In 1957 the Milwaukee Braves faced the powerful Yankees in the World Series and won it 4 games to 3, winning the deciding game 5-0 right in Yankee Stadium. Pitching was the key to the Braves’ victory. Lew Burdette posted 3 victories and Warren Spahn, who started with the Braves in 1942, pitched a winner in game 4. Henry Aaron led all hitters in the 1957 World Series, going 11 for 28 for a sparkling .393 average. Aaron broke in with the Braves in 1954 when the team was already in Milwaukee, and stayed with the Braves franchise through the end of the 1974 season.
The following year, 1958, the Braves met the Yankees once again in the World Series, but the tables were reversed this time and the Braves lost 4 games to 3, with the deciding game being played in Milwaukee. This would be the Braves’ last appearance in the World Series until the 90’s, by which time they had long been in Atlanta.
Please note: Some versions of this poster do not have a jersey number on the front of the 1957 jersey - this was an oversight on our part and has been corrected in later versions of the poster. We’re sorry for the error.
There’s still the “yelling brave” on the left sleeve of this road jersey, a logo that made its first appearance in 1957 and remained until 1971. This jersey is a more traditional style jersey, having abandoned the zippered front for the classic button front. 1966 was the Braves’ first year in their new home in Atlanta, after having been in Milwaukee for 13 seasons from 1953 - 1965.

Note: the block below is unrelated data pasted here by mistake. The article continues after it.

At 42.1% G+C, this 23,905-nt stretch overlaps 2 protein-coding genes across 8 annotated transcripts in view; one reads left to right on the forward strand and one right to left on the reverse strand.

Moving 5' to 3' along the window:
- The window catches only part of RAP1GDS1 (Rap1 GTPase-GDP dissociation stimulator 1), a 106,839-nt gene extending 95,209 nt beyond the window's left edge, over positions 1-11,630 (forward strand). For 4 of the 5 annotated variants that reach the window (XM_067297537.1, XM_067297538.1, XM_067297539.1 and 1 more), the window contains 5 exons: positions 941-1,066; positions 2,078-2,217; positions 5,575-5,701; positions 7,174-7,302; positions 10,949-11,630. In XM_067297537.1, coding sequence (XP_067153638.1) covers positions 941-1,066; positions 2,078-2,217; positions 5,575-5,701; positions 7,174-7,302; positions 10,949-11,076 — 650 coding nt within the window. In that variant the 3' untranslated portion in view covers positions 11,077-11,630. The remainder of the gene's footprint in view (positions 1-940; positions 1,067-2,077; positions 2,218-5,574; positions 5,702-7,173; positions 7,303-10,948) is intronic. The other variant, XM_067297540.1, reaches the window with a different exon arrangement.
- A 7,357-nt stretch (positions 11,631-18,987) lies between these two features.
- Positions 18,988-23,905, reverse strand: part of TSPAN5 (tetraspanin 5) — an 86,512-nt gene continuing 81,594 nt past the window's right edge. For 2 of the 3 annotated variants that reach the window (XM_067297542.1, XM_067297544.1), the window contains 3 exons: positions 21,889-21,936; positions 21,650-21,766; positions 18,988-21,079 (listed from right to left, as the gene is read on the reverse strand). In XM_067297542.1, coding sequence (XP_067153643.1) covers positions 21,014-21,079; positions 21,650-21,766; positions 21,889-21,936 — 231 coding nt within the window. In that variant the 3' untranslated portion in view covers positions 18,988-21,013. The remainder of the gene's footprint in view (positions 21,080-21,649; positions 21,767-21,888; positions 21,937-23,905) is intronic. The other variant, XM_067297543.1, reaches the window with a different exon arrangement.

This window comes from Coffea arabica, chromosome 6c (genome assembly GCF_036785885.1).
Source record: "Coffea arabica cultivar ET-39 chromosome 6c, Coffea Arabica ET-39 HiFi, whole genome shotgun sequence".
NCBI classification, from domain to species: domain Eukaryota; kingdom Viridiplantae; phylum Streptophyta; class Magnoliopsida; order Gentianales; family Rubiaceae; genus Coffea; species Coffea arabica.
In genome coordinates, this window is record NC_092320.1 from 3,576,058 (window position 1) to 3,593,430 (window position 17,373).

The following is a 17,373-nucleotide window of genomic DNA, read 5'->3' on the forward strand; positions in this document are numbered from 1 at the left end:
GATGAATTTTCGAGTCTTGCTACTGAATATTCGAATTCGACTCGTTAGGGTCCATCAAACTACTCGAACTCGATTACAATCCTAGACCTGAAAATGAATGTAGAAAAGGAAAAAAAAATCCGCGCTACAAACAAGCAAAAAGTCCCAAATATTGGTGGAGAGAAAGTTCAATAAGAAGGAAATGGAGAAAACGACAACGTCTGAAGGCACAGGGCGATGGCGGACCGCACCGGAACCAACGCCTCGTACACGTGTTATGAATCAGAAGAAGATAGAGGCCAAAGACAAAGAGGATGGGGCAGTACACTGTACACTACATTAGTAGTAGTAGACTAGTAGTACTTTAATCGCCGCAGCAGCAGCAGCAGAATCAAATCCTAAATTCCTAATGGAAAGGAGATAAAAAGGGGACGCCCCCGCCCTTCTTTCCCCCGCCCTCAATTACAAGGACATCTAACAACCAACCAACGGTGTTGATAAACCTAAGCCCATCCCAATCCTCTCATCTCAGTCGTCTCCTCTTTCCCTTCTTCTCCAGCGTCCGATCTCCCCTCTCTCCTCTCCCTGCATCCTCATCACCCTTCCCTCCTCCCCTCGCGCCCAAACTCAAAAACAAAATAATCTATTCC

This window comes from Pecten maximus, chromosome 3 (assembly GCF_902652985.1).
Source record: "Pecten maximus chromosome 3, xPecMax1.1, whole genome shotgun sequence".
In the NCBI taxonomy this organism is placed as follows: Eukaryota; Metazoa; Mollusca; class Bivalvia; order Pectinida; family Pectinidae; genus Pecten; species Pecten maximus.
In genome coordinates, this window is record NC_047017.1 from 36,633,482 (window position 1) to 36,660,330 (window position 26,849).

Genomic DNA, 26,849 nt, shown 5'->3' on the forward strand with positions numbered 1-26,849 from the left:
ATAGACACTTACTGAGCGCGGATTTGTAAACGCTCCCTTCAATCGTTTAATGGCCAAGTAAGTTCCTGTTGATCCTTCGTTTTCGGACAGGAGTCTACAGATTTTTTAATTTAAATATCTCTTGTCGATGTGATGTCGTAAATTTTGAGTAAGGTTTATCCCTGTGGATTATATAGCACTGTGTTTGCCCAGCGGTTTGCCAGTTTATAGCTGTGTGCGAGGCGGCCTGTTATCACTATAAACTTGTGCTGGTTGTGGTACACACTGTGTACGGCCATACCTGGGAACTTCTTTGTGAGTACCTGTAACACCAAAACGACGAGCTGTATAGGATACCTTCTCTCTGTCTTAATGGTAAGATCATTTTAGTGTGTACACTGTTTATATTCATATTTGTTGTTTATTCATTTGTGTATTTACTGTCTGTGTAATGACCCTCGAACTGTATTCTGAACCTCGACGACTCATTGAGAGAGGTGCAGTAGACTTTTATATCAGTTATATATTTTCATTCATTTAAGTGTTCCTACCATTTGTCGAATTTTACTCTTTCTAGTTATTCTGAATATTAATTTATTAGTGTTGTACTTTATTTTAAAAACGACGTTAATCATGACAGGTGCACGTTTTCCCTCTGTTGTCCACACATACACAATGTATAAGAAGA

This home uniform is a radical departure from any Braves uniform we’ve seen previously. This is the double knit era of the 70’s and early 80’s that overwhelmed the world of baseball. The Braves retained some of their dignity, though, by not sacrificing the traditional belt for the “Sans-A-Belt” style of trousers worn by almost every other team. Notice the heavily stylized arrowhead on the sleeves of the jersey.